There Is No Rising Tide

| About: SPDR S&P (SPY)

For the past two years now that stock market has traded up and down within a range. Bulls keep talking about an impending breakout and bears keep talking about an impending breakdown. So far, we've gotten neither. What's next is anybody's guess.

What we do know is that economic fundamentals are not meaningfully improving and that asset prices are relatively high when put aside growth rates. Eventually, something has to give. Either the world economy gets meaningfully better or many asset prices fall.

In the United States, economically, we are partially insulated from what is going on around the world. Our shelter is due almost exclusively to the beginning of the Millennial generation entering the adult economy and our reduced dependence on foreign oil. Throw those two things out and we're in as bad a shape as most everybody else.

So, while our shelter is firm, it is not going to float our boat. Rather, we will see the Millennial ascent offset the Baby Boomer decline. Around the rest of the world, things aren't very good even if we do muddle through.

In China we have seen growth numbers fall and the likelihood is that those numbers are lower than reported when you examine trade data. The People's Bank of China recently reduced their peg to the dollar even more than they did the last two times - lending credence to Donald Trump's argument that China is behaving as a currency manipulator. Ultimately, China's foreign currency reserves should offset their internal debt, but the days of China being the "other growth engine" are over.

Europe and Japan have no real growth. Virtually all nominal growth is due to the creation of monetary stimulus by the European Central Bank and Bank of Japan. In addition, their populations are getting increasingly older with no generational offset. Both economies could see a deep recession within the next year or two. Brexit certainly doesn't help Europe.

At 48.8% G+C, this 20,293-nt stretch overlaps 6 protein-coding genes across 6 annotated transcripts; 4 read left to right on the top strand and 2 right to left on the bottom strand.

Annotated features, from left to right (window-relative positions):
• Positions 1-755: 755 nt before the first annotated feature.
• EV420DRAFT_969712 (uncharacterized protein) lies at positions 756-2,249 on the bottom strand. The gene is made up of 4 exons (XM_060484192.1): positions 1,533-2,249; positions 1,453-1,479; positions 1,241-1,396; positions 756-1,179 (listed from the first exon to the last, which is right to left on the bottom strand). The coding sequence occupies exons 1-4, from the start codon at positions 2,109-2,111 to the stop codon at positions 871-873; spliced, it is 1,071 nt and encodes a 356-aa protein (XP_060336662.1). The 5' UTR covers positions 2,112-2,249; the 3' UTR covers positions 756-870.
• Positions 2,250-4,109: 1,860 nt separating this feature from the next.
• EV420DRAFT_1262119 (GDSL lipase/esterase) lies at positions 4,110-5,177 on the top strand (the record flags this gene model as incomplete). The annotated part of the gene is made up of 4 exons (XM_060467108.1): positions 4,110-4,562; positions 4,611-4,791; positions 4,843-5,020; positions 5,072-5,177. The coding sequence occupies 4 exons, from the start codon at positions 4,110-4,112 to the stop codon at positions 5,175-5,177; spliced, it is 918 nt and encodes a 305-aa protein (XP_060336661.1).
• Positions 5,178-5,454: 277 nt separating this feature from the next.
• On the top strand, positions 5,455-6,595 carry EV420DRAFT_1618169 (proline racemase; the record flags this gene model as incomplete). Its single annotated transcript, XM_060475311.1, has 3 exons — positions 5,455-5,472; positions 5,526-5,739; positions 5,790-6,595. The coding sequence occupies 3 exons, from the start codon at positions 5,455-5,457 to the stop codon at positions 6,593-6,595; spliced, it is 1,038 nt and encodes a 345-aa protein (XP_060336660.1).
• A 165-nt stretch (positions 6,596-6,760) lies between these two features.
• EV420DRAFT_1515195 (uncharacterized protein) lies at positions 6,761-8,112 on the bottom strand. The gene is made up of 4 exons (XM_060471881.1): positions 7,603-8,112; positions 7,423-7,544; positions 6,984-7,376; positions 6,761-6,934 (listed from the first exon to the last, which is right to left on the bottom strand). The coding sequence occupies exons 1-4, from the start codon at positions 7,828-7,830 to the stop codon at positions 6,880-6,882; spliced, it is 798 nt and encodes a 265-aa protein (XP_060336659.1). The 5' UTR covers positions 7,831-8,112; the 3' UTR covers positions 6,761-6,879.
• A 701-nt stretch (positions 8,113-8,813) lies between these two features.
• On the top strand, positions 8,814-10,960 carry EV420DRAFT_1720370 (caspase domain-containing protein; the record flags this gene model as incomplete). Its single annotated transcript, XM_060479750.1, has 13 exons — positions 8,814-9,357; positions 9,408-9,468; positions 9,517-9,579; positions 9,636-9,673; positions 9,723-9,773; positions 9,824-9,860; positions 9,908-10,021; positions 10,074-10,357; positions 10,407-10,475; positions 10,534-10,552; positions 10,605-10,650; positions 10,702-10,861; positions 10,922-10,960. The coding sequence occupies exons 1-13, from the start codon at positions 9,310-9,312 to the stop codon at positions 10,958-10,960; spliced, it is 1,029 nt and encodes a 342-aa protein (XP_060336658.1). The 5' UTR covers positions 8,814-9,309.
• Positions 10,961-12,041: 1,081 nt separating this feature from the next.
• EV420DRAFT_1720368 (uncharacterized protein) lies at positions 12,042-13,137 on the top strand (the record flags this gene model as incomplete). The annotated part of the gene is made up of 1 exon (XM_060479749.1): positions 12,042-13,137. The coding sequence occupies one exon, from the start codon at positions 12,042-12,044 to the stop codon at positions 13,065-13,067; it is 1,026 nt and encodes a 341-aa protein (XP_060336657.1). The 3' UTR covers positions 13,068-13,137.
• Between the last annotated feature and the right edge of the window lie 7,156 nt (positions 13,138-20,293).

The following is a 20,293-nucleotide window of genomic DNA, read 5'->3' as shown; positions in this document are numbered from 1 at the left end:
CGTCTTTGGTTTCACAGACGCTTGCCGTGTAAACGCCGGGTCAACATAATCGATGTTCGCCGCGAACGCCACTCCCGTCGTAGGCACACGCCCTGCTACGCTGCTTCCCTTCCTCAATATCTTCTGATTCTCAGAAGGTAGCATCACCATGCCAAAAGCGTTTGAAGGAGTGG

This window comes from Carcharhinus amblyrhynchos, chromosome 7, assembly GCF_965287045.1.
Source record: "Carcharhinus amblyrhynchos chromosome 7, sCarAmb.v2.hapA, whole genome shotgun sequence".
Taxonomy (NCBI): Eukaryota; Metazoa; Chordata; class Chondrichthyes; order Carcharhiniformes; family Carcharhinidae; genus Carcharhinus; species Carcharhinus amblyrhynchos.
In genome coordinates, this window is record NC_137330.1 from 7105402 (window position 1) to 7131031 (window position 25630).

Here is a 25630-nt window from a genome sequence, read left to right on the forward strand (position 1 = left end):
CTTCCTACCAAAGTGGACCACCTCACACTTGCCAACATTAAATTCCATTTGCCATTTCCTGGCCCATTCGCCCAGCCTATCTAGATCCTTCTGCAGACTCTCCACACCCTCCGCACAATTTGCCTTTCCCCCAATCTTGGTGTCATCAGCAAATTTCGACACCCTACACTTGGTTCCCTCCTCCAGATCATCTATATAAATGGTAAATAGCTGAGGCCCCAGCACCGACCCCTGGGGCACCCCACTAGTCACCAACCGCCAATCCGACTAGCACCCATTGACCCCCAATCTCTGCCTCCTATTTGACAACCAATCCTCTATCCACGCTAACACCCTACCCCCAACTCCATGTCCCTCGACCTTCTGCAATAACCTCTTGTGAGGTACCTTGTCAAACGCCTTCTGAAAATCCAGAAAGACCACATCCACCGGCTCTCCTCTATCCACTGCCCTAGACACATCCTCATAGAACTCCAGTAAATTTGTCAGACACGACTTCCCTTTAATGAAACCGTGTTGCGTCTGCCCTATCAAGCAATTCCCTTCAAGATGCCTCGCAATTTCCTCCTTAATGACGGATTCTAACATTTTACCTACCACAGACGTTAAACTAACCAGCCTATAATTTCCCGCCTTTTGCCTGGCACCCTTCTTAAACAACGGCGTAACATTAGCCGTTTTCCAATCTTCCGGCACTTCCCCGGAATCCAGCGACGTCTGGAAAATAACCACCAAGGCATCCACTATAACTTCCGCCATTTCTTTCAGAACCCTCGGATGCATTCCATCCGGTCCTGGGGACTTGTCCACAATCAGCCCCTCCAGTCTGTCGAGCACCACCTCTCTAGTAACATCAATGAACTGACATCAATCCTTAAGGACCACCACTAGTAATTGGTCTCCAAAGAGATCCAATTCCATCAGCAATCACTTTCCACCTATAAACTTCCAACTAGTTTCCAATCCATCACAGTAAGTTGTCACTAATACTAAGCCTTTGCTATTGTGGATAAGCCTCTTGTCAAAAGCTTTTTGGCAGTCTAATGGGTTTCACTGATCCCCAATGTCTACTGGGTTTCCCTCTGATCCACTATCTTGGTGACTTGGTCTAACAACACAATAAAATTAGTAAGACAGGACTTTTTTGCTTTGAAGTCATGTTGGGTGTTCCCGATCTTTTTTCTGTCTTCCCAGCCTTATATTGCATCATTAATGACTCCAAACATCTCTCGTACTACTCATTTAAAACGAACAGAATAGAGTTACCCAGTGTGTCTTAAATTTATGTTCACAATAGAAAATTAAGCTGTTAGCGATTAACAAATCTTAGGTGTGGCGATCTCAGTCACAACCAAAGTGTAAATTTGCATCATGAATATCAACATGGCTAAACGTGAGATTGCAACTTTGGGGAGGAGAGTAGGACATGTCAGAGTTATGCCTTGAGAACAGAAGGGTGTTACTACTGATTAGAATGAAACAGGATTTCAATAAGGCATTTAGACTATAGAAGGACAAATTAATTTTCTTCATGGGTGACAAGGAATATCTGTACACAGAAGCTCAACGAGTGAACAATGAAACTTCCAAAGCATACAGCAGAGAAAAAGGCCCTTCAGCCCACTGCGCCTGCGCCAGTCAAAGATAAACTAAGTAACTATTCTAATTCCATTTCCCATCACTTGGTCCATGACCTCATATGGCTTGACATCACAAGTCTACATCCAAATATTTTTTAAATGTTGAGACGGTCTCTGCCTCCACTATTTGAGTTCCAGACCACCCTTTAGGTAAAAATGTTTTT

South America is in economic shambles and likely years away from full recoveries despite slightly younger populations. The Zika virus is also no small thing. There is a potential for crippling economic consequences if that cannot be brought under control.

In the Middle East, low oil prices have stunted growth, caused increasing debt and led to even greater geopolitical uncertainty. Russia is also feeling the pain of low oil prices and is once again rattling sabers in Eastern Europe and Central Asia, interestingly, just as they cut defense spending because they are hurting so bad economically. To think that there isn't a potential for worse outcomes in those situations is naivety of the highest degree.

Other places around the world are stuck in neutral just like America. Canada, Mexico and Central America benefit from their proximity to the United States and are firm but not growing much. Australia is still largely tied to the commodity economy, so despite generally good governance, they face headwinds and a lot of running in place as well.

Despite the weakness of the global economy, which very well could be heading into a recession soon, asset prices are up in many places, the U.S. especially, to valuations not seen since - BUHM-BUHM-BUHM - since 2007. That is not good for investors who are so afraid of "missing it" that they don't realize that "it" could be very bad.

At some point, central banks be damned, the prices, earnings and growth are going to matter. When? I don't know. Maybe after the next round of useless, confidence killing central bank money, maybe just before.

What I do know is that I am holding onto my high cash position until risk has been reduced by either higher economic growth or lower prices. I suspect it will be the lower prices. I do still own a few assets, however, one of them is gold and another is a company that has nothing to do with the economy (I think I want more of those).

As Brian, a subscriber and friend, said on Twitter (@faminvestor) when I asked him about his latest article, he wouldn't be surprised to see a rally, but he's "not going to risk money on it." I think that sums it up for me still too. I'm waiting for lower risk opportunities to get more fully invested. Who knows when that will happen given the experimental nature of global central banks? I've set limit orders based on the companies in our Very Short List and ETFavorites. While I wait, I'll have some fun in the sun. I think that's a very good strategy too.